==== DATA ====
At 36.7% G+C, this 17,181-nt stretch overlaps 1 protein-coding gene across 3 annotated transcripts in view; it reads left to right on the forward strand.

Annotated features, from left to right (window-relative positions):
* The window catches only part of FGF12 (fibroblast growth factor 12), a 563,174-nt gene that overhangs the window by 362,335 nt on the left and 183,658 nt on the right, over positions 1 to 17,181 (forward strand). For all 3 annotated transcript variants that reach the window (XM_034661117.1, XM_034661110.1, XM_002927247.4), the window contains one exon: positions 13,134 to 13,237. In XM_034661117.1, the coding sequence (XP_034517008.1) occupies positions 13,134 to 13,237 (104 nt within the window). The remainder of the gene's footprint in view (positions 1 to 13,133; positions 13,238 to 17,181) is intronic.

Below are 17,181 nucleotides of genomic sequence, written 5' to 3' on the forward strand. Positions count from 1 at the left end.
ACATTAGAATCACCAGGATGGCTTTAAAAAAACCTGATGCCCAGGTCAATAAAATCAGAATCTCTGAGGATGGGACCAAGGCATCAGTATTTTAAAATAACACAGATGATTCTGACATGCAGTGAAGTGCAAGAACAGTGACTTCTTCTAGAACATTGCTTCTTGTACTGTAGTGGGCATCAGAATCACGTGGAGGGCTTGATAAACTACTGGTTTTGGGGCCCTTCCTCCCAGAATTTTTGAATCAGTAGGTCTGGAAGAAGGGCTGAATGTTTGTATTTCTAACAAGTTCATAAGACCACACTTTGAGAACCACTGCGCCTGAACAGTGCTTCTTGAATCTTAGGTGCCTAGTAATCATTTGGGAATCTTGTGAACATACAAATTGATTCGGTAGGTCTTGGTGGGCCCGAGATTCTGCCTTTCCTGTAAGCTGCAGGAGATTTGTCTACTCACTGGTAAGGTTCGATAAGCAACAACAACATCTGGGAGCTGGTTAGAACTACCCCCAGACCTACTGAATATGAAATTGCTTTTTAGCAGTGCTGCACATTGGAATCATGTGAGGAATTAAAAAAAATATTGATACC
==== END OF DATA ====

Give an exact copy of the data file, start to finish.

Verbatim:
At 36.7% G+C, this 17,181-nt stretch overlaps 1 protein-coding gene across 3 annotated transcripts in view; it reads left to right on the forward strand.

Annotated features, from left to right (window-relative positions):
* The window catches only part of FGF12 (fibroblast growth factor 12), a 563,174-nt gene that overhangs the window by 362,335 nt on the left and 183,658 nt on the right, over positions 1 to 17,181 (forward strand). For all 3 annotated transcript variants that reach the window (XM_034661117.1, XM_034661110.1, XM_002927247.4), the window contains one exon: positions 13,134 to 13,237. In XM_034661117.1, the coding sequence (XP_034517008.1) occupies positions 13,134 to 13,237 (104 nt within the window). The remainder of the gene's footprint in view (positions 1 to 13,133; positions 13,238 to 17,181) is intronic.

Below are 17,181 nucleotides of genomic sequence, written 5' to 3' on the forward strand. Positions count from 1 at the left end.
ACATTAGAATCACCAGGATGGCTTTAAAAAAACCTGATGCCCAGGTCAATAAAATCAGAATCTCTGAGGATGGGACCAAGGCATCAGTATTTTAAAATAACACAGATGATTCTGACATGCAGTGAAGTGCAAGAACAGTGACTTCTTCTAGAACATTGCTTCTTGTACTGTAGTGGGCATCAGAATCACGTGGAGGGCTTGATAAACTACTGGTTTTGGGGCCCTTCCTCCCAGAATTTTTGAATCAGTAGGTCTGGAAGAAGGGCTGAATGTTTGTATTTCTAACAAGTTCATAAGACCACACTTTGAGAACCACTGCGCCTGAACAGTGCTTCTTGAATCTTAGGTGCCTAGTAATCATTTGGGAATCTTGTGAACATACAAATTGATTCGGTAGGTCTTGGTGGGCCCGAGATTCTGCCTTTCCTGTAAGCTGCAGGAGATTTGTCTACTCACTGGTAAGGTTCGATAAGCAACAACAACATCTGGGAGCTGGTTAGAACTACCCCCAGACCTACTGAATATGAAATTGCTTTTTAGCAGTGCTGCACATTGGAATCATGTGAGGAATTAAAAAAAATATTGATACC